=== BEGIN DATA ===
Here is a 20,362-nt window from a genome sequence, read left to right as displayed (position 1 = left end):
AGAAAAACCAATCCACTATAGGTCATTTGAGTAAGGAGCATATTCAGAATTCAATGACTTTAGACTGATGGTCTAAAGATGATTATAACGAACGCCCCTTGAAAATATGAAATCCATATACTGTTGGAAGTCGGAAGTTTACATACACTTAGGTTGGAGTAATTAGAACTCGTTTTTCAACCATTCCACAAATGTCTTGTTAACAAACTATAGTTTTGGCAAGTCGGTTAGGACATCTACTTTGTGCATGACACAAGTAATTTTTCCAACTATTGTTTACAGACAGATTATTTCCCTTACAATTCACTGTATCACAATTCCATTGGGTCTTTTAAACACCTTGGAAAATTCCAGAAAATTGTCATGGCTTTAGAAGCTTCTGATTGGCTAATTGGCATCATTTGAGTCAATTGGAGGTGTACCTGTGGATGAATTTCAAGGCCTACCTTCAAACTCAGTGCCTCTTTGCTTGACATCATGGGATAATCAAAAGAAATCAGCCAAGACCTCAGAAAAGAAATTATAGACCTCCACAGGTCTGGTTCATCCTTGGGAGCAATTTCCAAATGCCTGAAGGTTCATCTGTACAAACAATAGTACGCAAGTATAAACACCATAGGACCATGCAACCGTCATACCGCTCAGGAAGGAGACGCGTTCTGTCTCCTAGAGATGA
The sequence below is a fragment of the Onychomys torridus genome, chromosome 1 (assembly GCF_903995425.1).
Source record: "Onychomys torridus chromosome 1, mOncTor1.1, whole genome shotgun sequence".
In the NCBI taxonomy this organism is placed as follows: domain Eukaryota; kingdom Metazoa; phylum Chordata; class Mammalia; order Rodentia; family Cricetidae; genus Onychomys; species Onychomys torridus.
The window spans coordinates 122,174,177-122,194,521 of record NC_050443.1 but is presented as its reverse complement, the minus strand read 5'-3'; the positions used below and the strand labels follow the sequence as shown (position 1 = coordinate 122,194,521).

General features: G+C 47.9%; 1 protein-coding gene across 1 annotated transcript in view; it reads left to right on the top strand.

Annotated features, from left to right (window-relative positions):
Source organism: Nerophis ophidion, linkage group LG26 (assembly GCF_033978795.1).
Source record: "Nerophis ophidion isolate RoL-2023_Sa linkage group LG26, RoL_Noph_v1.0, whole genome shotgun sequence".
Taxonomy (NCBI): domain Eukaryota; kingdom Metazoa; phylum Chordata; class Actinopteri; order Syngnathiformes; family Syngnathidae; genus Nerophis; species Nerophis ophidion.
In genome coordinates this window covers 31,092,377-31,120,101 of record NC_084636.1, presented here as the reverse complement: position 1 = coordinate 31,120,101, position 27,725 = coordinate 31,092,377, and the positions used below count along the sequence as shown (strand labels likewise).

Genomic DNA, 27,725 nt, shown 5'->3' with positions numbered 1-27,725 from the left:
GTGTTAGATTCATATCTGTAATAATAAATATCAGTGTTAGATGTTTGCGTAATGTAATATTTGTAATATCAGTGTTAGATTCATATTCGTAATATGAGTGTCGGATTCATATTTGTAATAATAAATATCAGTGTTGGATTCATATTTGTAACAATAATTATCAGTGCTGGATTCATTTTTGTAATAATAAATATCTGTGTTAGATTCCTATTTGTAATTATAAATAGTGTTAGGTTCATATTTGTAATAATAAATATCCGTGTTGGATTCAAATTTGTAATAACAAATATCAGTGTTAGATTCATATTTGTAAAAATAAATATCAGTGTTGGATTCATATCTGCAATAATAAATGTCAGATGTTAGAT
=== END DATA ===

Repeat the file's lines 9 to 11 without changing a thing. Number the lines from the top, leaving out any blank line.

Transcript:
Source organism: Nerophis ophidion, linkage group LG26 (assembly GCF_033978795.1).
Source record: "Nerophis ophidion isolate RoL-2023_Sa linkage group LG26, RoL_Noph_v1.0, whole genome shotgun sequence".
Taxonomy (NCBI): domain Eukaryota; kingdom Metazoa; phylum Chordata; class Actinopteri; order Syngnathiformes; family Syngnathidae; genus Nerophis; species Nerophis ophidion.